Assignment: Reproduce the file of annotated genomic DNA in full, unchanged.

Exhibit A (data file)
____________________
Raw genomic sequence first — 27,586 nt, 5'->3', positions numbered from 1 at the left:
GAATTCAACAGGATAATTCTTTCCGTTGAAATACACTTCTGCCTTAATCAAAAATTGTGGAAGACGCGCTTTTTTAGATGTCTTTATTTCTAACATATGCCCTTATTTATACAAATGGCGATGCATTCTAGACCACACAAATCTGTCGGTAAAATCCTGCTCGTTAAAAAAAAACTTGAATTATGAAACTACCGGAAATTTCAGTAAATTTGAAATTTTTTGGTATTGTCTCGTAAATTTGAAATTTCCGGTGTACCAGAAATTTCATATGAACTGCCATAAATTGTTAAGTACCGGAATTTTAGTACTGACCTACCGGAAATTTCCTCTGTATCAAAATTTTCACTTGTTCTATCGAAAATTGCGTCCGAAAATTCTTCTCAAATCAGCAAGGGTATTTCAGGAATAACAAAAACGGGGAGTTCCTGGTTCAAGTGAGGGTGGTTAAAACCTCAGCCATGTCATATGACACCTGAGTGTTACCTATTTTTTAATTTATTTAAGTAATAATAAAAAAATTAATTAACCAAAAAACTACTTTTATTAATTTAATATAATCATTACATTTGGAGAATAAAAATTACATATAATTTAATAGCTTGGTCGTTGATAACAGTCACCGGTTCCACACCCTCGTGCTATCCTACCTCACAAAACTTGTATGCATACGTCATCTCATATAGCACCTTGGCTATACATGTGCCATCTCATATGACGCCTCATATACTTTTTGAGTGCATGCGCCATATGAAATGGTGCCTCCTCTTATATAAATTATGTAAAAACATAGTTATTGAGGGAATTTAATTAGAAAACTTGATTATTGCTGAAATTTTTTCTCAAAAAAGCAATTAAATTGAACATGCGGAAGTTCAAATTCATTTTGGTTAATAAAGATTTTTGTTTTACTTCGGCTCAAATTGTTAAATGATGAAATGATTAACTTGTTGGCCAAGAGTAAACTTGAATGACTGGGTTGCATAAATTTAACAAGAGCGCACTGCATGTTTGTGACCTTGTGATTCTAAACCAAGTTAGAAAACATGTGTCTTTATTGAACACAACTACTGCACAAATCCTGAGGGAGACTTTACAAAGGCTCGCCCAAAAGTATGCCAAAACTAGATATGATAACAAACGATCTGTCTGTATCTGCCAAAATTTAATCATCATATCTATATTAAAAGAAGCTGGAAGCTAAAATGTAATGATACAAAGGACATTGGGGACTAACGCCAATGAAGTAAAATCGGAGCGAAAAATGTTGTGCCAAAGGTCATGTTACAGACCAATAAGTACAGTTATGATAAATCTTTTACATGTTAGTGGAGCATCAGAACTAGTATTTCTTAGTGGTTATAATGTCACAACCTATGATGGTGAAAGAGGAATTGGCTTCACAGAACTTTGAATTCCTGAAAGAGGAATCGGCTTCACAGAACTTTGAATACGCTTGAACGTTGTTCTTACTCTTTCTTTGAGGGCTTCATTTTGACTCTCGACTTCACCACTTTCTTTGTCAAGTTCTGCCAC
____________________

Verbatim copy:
Raw genomic sequence first — 27,586 nt, 5'->3', positions numbered from 1 at the left:
GAATTCAACAGGATAATTCTTTCCGTTGAAATACACTTCTGCCTTAATCAAAAATTGTGGAAGACGCGCTTTTTTAGATGTCTTTATTTCTAACATATGCCCTTATTTATACAAATGGCGATGCATTCTAGACCACACAAATCTGTCGGTAAAATCCTGCTCGTTAAAAAAAAACTTGAATTATGAAACTACCGGAAATTTCAGTAAATTTGAAATTTTTTGGTATTGTCTCGTAAATTTGAAATTTCCGGTGTACCAGAAATTTCATATGAACTGCCATAAATTGTTAAGTACCGGAATTTTAGTACTGACCTACCGGAAATTTCCTCTGTATCAAAATTTTCACTTGTTCTATCGAAAATTGCGTCCGAAAATTCTTCTCAAATCAGCAAGGGTATTTCAGGAATAACAAAAACGGGGAGTTCCTGGTTCAAGTGAGGGTGGTTAAAACCTCAGCCATGTCATATGACACCTGAGTGTTACCTATTTTTTAATTTATTTAAGTAATAATAAAAAAATTAATTAACCAAAAAACTACTTTTATTAATTTAATATAATCATTACATTTGGAGAATAAAAATTACATATAATTTAATAGCTTGGTCGTTGATAACAGTCACCGGTTCCACACCCTCGTGCTATCCTACCTCACAAAACTTGTATGCATACGTCATCTCATATAGCACCTTGGCTATACATGTGCCATCTCATATGACGCCTCATATACTTTTTGAGTGCATGCGCCATATGAAATGGTGCCTCCTCTTATATAAATTATGTAAAAACATAGTTATTGAGGGAATTTAATTAGAAAACTTGATTATTGCTGAAATTTTTTCTCAAAAAAGCAATTAAATTGAACATGCGGAAGTTCAAATTCATTTTGGTTAATAAAGATTTTTGTTTTACTTCGGCTCAAATTGTTAAATGATGAAATGATTAACTTGTTGGCCAAGAGTAAACTTGAATGACTGGGTTGCATAAATTTAACAAGAGCGCACTGCATGTTTGTGACCTTGTGATTCTAAACCAAGTTAGAAAACATGTGTCTTTATTGAACACAACTACTGCACAAATCCTGAGGGAGACTTTACAAAGGCTCGCCCAAAAGTATGCCAAAACTAGATATGATAACAAACGATCTGTCTGTATCTGCCAAAATTTAATCATCATATCTATATTAAAAGAAGCTGGAAGCTAAAATGTAATGATACAAAGGACATTGGGGACTAACGCCAATGAAGTAAAATCGGAGCGAAAAATGTTGTGCCAAAGGTCATGTTACAGACCAATAAGTACAGTTATGATAAATCTTTTACATGTTAGTGGAGCATCAGAACTAGTATTTCTTAGTGGTTATAATGTCACAACCTATGATGGTGAAAGAGGAATTGGCTTCACAGAACTTTGAATTCCTGAAAGAGGAATCGGCTTCACAGAACTTTGAATACGCTTGAACGTTGTTCTTACTCTTTCTTTGAGGGCTTCATTTTGACTCTCGACTTCACCACTTTCTTTGTCAAGTTCTGCCAC